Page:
In the event of a loss of pressure in the cabin your oxygen mask will miraculously fall down from the ceiling into your lap.  And if you are sitting next to a small child, then MA'AM, this is the part I wanted you to listen to.

PUT YOUR OWN OXYGEN MASK ON FIRST.  [ahem].  FIRST.  I'm going to say it again now.  OXYGEN MASK.  YOU.  FIRST. 

Before taking care of someone else take care of yourself.  Harder to do than you think, huh? 


You're out there, trying to figure out which bills to pay, and maybe you're even freaked out because even though your mother told you to be responsible about money, you're thinking way too far ahead and you're worried about college savings for a six-year old.  And because of that, you're throwing out the registration form for the class you have been wanting to take for a couple of years now, the one you need to take so you can meet the people you need to meet to get the job you want.  Or you're thinking about settling for the next [job, man, apartment] you find instead of taking the first job opportunity that comes along, just to have something, something for them, instead of getting the good one that you really deserve.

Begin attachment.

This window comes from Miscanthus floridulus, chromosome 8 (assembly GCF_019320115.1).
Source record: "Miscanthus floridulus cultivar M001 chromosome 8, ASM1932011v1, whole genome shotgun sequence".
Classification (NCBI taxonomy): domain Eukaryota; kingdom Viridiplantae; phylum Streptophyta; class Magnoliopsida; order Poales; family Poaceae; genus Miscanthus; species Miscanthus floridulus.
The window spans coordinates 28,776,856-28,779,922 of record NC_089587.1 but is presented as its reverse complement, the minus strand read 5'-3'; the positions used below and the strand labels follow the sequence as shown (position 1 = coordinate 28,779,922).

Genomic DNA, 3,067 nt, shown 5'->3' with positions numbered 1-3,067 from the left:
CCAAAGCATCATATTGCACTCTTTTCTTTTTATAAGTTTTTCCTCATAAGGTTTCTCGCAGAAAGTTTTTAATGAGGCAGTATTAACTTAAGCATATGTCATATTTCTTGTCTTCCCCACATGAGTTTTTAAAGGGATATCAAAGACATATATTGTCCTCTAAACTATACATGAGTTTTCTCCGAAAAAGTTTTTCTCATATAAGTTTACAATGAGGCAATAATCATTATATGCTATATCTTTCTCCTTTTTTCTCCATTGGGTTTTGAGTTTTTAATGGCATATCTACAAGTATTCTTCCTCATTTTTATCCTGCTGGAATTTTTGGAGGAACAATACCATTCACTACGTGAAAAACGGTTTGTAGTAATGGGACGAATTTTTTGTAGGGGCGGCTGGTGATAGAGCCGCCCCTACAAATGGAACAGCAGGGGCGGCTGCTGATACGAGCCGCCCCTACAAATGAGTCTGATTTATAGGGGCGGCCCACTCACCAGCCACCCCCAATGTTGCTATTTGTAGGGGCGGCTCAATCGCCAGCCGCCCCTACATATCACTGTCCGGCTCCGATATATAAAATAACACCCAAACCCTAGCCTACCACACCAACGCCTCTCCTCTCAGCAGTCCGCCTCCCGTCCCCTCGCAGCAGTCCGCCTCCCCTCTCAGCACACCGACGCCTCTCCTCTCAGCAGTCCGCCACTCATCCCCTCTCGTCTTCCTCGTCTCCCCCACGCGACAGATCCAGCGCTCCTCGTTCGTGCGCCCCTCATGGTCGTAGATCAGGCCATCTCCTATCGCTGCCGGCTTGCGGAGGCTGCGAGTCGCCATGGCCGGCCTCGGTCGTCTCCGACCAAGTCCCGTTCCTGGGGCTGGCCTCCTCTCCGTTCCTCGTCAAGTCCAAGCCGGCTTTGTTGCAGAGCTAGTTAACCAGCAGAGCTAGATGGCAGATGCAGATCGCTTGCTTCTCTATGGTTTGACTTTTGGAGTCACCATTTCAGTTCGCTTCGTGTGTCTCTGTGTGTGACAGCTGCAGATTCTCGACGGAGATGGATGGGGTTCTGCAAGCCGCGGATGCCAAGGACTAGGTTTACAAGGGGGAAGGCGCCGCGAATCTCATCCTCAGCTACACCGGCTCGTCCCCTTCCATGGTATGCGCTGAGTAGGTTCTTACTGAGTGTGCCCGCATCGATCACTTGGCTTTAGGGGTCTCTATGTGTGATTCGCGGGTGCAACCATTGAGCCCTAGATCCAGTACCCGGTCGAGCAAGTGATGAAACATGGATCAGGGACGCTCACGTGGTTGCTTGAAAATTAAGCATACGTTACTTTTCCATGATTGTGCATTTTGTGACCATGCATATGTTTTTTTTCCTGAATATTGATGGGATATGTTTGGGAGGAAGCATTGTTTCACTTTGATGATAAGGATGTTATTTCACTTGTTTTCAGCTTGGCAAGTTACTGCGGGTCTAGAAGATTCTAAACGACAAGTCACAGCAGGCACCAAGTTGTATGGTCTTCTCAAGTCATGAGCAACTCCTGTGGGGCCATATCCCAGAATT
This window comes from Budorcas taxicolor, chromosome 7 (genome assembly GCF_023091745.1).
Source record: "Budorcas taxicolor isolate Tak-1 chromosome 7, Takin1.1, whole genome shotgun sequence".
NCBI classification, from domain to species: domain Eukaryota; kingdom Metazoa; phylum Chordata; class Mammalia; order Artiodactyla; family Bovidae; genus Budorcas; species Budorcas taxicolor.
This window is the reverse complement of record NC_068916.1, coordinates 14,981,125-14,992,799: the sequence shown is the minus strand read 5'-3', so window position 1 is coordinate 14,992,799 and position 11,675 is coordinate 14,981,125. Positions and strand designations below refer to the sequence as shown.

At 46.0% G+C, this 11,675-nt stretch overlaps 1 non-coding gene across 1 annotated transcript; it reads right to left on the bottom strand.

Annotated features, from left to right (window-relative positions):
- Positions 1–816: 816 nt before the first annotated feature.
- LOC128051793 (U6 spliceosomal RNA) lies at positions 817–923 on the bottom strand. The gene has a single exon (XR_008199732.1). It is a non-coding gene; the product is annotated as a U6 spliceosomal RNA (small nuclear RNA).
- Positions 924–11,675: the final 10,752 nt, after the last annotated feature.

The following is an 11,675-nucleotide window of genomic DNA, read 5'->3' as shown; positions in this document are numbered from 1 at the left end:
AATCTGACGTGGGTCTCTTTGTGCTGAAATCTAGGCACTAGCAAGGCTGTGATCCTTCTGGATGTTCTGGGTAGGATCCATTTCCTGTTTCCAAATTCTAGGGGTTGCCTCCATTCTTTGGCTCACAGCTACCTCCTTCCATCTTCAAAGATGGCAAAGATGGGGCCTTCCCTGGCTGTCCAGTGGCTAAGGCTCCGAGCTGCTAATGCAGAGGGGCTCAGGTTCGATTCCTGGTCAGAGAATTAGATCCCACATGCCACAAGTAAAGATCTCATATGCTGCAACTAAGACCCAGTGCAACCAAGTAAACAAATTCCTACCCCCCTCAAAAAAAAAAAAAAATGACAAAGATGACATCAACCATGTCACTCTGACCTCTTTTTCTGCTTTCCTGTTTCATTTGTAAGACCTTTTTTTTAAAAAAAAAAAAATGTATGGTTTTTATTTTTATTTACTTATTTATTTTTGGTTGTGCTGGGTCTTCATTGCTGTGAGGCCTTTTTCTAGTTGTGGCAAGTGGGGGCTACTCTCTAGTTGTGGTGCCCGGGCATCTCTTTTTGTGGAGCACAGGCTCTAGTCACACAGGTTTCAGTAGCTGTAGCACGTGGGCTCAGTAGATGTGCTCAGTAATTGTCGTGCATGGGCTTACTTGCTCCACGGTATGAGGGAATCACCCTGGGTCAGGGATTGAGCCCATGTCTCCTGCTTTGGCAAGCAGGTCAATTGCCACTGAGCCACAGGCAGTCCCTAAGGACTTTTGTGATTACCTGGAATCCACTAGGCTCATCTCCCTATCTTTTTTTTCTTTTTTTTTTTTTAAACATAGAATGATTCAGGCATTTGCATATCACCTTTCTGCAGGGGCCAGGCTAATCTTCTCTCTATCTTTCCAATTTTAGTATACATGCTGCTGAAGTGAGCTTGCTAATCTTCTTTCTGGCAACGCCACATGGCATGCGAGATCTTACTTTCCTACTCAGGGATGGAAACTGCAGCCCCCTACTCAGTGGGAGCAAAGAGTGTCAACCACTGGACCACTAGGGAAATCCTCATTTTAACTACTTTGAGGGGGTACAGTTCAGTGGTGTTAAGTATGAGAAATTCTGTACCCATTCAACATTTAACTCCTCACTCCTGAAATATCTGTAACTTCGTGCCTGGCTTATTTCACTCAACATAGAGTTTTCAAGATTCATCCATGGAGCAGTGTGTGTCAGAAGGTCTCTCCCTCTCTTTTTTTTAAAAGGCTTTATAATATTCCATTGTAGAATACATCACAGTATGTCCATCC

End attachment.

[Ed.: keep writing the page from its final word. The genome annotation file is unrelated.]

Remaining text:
Try not to panic.  Put your own mask on first.  Do that five minute meditation you've keep thinking you "should" do.  Get your hair done.  Hire some cleaning help.  Take that lunch meeting.  The kids can do without.  In fact, they will turn out fine, or even better, because you'll be able to take care of them.  Solid.  Oxygen filled.  Put your mask on first.

Tuesday, May 29, 2012

The Second Mile

A couple of weeks ago I made it to the gym, so good for me.  I can go on the treadmill for 4-5 miles if there is something good on the TV monitor, and I can actually do a not totally crappy 10k if I am trying hard.  But that night my head was not into it and after about a mile (11 minutes, but who's counting), I started to wheeze, so I stopped.